Kids do not do homework!  Teachers from the gymnasium expressed deep frustration that a high percentage of their current students do not do homework.  We see a lot of the same, to the extent that researchers have dug in trying to figure out why, and others in the field have spent a great deal of time determining what is valuable homework and what is not.  I was particularly surprised to hear this from gymnasium teachers because of their tiered educational system.  Those kids attending their school will take some very intensive exams at the conclusion of their final year of high school that will determine whether or not they will get into college, and then what college.  Talk about high stakes!  Perhaps it is indicative of this generation of young people that they haven’t internalized the concept of putting in the time to learn before you are assessed.  There are differences in motivation between our students and theirs due to the difference in school systems, but none the less students are choosing not to do homework.

Teachers from Uberlingen and our district claim that students are coming to school less prepared, and that parents are not as supportive of the school’s handling of student issues as in the past.  The same has been said in our nation’s schools as well.  In fact, schools have gone to great lengths to teach and provide services that are traditionally the responsibility of the family.  We have some great parents in our community, and I am sure that there are in Uberlingen as well, but like a lot of things, a “loud minority” often grabs the attention and focus of others.  Problems tend to receive more attention than things that are going well.  However, teachers in both places complain about giving up instruction time in their content area to teach things that should have been taught at home by parents.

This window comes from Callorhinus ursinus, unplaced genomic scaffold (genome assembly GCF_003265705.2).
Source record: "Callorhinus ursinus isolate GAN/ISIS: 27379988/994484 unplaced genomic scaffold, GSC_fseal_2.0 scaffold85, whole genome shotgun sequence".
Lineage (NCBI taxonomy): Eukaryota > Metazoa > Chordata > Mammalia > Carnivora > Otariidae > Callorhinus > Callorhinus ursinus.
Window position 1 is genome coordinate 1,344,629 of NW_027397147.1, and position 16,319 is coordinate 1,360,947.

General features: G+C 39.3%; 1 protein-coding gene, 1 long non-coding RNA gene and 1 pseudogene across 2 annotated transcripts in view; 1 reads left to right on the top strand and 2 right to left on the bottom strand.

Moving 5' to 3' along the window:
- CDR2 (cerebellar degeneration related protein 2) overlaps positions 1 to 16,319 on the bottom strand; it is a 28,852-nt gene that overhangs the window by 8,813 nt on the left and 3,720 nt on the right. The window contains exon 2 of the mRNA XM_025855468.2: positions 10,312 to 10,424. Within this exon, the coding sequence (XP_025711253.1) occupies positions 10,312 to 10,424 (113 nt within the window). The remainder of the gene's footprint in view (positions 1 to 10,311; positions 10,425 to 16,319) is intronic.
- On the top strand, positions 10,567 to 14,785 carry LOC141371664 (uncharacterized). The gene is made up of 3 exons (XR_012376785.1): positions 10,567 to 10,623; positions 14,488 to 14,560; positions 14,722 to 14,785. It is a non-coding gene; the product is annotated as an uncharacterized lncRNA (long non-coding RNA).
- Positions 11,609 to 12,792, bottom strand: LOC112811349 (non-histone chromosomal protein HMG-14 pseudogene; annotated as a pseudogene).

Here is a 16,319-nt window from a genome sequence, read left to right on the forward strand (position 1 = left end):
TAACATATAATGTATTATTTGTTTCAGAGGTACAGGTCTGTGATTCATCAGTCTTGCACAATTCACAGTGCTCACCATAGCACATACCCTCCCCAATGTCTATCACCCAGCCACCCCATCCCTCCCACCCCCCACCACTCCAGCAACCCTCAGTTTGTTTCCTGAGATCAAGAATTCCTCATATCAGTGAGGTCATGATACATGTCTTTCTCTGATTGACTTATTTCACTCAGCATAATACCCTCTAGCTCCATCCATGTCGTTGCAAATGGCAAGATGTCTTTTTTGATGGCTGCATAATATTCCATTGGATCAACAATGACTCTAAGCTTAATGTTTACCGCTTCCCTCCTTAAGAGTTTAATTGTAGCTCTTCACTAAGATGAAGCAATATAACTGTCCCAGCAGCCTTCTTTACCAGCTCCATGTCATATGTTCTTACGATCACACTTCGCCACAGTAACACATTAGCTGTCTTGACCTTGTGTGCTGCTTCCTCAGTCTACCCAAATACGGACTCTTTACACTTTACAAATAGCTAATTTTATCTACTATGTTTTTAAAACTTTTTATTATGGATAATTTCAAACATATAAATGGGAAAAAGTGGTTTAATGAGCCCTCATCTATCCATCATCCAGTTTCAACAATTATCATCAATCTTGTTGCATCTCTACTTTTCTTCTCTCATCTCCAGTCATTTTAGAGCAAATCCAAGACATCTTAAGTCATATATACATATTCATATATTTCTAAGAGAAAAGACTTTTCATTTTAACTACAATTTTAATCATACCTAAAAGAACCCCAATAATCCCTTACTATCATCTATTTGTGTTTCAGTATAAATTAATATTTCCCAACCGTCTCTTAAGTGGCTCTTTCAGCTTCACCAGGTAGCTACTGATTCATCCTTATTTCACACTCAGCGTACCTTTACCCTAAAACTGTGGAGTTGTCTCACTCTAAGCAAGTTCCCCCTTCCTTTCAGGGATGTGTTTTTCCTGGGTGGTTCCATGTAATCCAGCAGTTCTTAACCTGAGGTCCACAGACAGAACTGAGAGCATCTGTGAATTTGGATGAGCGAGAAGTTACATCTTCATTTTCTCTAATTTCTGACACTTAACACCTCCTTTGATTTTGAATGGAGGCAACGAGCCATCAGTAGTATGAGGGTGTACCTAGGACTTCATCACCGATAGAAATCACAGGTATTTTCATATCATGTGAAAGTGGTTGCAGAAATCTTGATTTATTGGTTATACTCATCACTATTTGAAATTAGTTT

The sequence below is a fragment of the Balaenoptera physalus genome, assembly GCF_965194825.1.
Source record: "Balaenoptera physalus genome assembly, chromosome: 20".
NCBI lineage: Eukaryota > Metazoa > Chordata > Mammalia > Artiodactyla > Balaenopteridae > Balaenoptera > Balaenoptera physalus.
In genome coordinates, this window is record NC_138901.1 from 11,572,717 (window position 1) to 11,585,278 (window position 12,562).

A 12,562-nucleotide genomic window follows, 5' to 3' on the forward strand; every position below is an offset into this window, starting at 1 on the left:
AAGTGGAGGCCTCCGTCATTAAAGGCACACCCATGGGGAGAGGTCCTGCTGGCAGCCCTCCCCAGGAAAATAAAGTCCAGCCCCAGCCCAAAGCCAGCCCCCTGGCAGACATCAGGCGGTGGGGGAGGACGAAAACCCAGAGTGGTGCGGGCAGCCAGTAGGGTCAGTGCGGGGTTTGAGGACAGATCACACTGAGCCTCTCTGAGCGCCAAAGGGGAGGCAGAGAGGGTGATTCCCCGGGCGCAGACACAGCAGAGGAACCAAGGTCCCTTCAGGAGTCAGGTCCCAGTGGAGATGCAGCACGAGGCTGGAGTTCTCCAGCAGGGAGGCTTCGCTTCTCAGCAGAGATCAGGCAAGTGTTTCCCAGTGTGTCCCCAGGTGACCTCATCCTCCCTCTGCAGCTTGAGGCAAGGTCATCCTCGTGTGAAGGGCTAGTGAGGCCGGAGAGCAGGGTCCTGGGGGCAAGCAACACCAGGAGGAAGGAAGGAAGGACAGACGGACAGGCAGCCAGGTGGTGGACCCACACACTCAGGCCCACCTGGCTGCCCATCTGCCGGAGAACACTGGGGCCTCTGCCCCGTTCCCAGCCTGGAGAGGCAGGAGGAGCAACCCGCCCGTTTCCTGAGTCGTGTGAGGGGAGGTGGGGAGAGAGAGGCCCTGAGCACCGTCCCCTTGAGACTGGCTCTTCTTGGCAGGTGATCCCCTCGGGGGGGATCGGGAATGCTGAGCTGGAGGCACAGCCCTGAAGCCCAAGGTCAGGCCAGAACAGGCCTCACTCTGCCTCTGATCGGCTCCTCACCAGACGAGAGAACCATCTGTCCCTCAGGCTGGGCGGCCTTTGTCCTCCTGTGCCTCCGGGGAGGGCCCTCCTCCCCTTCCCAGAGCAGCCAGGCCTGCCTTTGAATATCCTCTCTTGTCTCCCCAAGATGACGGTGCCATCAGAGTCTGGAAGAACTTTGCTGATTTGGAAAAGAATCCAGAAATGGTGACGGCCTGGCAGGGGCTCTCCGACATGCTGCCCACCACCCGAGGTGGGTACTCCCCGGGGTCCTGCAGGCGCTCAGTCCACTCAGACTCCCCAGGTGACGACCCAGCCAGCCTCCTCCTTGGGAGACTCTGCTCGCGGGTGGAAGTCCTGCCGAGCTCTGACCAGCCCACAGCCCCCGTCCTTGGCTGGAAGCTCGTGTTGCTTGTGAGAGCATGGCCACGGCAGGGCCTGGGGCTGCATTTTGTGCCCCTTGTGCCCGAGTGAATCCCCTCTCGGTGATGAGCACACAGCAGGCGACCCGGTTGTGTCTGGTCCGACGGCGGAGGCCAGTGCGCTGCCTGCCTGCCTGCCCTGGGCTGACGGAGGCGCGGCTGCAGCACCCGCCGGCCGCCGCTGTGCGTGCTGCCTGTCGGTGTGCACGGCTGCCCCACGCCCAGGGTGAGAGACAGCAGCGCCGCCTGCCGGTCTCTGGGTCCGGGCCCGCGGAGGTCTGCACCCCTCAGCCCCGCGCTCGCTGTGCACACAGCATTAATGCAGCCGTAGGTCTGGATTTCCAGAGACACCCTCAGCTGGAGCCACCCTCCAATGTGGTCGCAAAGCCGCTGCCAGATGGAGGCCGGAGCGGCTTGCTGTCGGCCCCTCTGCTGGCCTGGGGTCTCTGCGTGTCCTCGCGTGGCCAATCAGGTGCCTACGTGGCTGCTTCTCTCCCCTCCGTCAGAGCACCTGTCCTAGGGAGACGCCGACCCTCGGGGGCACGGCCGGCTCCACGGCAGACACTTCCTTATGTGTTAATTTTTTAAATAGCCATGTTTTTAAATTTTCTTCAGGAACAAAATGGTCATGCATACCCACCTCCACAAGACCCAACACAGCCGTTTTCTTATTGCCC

Something that was a bit of a surprise was that teachers do not feel appreciated, which is the same in our schools.  It has been well chronicled how teachers in our country face incredible challenges in the face of overwhelming criticism from a variety of different sources, and changes made by politicians.  A number of studies have determined that teacher morale is at an all-time low.  What I heard from teachers over there is primarily connected to changes in the school system made by the government.  The educational program is a lot more centralized in terms of curriculum that must be taught and assessments that have to be given.  Gymnasiums are the highest level schools for students in the country and designed to prepare students to go on to a university.  In recent years the government has relaxed admission standards and basically have taken the position that if parents want a child to go to a gymnasium, then they can, regardless of the child's academic level.  That is a drastic change, and means that there are kids in their schools that do not have the skills to succeed, and teachers are being asked to do more to see that they do.  It is a dramatic shift in expectations for teachers, and many are having a great deal of difficulty making the adjustment.